Median Family Income: $54,053 

Airlines serving Gallatin Field: Delta Connection, Northwest, Horizon,
United Express

Surrounding Communities: Belgrade, Manhattan, Three Forks, Big Sky,
West Yellowstone, Livingston


Questions about Bozeman


Crime (scroll down)


See Sperlings Best Places for more about Bozeman

"As of 2005, Bozeman's population is 32,414 people. Since 2000, it has
had a population growth of 15.75 percent. The median home cost in
Bozeman is $215,500. Home appreciation the last year has been up 10.58
percent. Compared to the rest of the country, Bozeman's cost of living
is 2.00% higher than the U.S. average. Bozeman public schools spend
$4,975 per student. The average school expenditure in the U.S. is
$6,058. There are about 15 students per teacher in Bozeman. The
unemployment rate in Bozeman is 2.40 percent (U.S. avg. is 5%). Recent
job growth is 3.53 percent."


Helena is another lovely location with a small town feel. It is the
state capitol and home to Carrol College. There are several reservoirs
for fishing, swimming and boating. The Missouri River flows nearby as

About Helana (includes weather and crime index)

From Sperling's Best Places

"As of 2005, Helena's population is 27,196 people. Since 2000, it has
had a population growth of 6.39 percent. The median home cost in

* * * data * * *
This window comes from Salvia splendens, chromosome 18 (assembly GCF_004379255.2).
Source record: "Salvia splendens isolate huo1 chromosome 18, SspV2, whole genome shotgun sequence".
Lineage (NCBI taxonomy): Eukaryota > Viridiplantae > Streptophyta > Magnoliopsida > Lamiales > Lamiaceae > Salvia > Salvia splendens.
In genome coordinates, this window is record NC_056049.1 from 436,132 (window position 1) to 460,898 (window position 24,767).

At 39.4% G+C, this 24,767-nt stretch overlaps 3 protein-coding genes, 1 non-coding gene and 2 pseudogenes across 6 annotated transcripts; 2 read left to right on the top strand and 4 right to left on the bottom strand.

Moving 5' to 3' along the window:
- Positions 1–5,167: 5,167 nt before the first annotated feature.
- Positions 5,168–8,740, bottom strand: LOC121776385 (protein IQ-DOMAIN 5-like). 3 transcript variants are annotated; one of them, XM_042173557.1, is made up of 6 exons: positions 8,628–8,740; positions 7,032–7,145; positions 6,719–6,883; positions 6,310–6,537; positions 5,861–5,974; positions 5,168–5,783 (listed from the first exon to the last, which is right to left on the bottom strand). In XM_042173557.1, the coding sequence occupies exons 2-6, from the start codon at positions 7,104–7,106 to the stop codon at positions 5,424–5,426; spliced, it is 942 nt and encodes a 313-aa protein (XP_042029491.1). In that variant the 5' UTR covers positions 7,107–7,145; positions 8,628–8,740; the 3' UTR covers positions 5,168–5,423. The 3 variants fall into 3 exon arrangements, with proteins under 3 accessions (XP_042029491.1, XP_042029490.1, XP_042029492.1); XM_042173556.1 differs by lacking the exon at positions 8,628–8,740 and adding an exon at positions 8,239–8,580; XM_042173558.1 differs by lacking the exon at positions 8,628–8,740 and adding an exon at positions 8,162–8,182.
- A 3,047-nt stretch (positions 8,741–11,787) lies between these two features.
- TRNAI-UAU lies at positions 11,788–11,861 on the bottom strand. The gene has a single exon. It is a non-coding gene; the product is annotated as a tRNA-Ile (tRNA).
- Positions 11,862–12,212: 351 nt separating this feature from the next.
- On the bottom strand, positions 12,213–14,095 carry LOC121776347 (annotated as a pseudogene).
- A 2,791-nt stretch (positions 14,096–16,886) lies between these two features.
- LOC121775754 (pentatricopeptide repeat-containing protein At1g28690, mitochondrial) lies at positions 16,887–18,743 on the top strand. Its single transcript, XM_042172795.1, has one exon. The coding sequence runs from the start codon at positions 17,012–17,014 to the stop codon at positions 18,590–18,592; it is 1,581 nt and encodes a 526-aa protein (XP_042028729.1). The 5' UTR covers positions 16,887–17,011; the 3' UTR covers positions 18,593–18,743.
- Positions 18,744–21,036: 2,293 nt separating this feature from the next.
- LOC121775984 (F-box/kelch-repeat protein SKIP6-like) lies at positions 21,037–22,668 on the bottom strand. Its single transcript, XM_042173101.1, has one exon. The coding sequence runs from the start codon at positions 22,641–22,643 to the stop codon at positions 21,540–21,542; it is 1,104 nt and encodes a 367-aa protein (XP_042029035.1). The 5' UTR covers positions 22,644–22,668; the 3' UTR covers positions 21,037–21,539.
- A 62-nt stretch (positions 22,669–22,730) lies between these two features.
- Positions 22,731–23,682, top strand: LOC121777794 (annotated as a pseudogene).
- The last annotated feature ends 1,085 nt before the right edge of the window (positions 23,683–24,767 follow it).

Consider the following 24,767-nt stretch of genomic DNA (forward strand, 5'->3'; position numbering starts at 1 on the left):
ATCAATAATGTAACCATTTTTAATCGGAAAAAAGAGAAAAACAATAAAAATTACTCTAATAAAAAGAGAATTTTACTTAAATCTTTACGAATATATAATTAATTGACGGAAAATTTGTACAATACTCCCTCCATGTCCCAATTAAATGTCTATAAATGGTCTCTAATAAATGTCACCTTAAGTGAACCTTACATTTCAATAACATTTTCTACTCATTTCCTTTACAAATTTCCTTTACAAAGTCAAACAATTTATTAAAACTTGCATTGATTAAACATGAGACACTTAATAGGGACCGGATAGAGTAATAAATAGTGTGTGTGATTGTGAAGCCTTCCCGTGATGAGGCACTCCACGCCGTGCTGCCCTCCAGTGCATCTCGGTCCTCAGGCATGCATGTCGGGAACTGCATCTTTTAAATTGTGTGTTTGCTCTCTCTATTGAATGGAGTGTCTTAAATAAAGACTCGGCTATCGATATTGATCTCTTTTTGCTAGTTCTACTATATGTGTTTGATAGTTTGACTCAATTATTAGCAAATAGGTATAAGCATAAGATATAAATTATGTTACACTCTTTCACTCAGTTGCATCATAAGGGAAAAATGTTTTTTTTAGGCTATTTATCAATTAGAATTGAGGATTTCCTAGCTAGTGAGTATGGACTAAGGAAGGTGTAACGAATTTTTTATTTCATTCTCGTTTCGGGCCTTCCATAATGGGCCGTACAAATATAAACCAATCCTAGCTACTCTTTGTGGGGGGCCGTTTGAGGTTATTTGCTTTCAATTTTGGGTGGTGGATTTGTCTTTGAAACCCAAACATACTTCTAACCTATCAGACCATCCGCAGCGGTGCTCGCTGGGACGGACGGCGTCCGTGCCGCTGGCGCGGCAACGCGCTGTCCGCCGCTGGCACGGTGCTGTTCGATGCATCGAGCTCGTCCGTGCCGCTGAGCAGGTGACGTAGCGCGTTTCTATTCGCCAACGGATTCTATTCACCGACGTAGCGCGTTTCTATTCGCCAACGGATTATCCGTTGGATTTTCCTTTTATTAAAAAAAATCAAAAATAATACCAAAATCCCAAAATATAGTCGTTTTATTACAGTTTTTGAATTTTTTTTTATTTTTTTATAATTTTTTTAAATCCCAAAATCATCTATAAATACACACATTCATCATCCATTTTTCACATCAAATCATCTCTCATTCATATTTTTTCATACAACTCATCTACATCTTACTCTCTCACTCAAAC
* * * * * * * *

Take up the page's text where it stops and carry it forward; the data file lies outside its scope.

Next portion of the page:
Helena is $176,500. Home appreciation the last year has been up 10.58
percent. Compared to the rest of the country, Helena's cost of living
is 5.00 % lower than the U.S. average. Helena public schools spend
$5,101 per student. The average school expenditure in the U.S. is
$6,058. There are about 18 students per teacher in Helena. The
unemployment rate in Helena is 3.70 percent (U.S. avg. is 5%).

Guide to Helana


Another lovely place! Lots of fishing, hiking, and upbeat atmoshphere
since it is home to the University of Montana. This is a growing area.
The only downfall is that it can get "socked in" during the winter.
Many westerners hate this. Easterners are used to it!

Quick overview





 Click on all the links!


 Missoula statistics from CNN MOney "Best Places to live."


 Missoula Real Estate Guide

 "Deep in the Montana Rockies, nestled in the heart of five valleys,
is a community along an ancient river bed. The town in this serene
mountain setting on the Clark Fork River is known as Missoula, a
Salish Native American term for "the area by cold waters.

"Montana is known as the "Sportsman?s Paradise," and the Missoula area
is no exception. Outdoor enthusiasts find a plethora of activities in
and just outside the city?s environs. Hunters pursue deer, elk, upland
birds, waterfowl and other wild game, all within close proximity to
town. Freshwater fishing off access paths outside of town or in town
on either the Clark Fork or Bitterroot Rivers, is noted as some of the
best in the nation.

"Also known as the "Garden City" for its populous trees and plentiful
flower gardens, Missoula is the shopping, recreation, entertainment
and education hub of Western Montana. Bike trails are so ample that
Missoula is rated as one of America?s top biking cities. Also, golfers
find sufficient variety in playing the five area courses."

 Read further...


Map of Idaho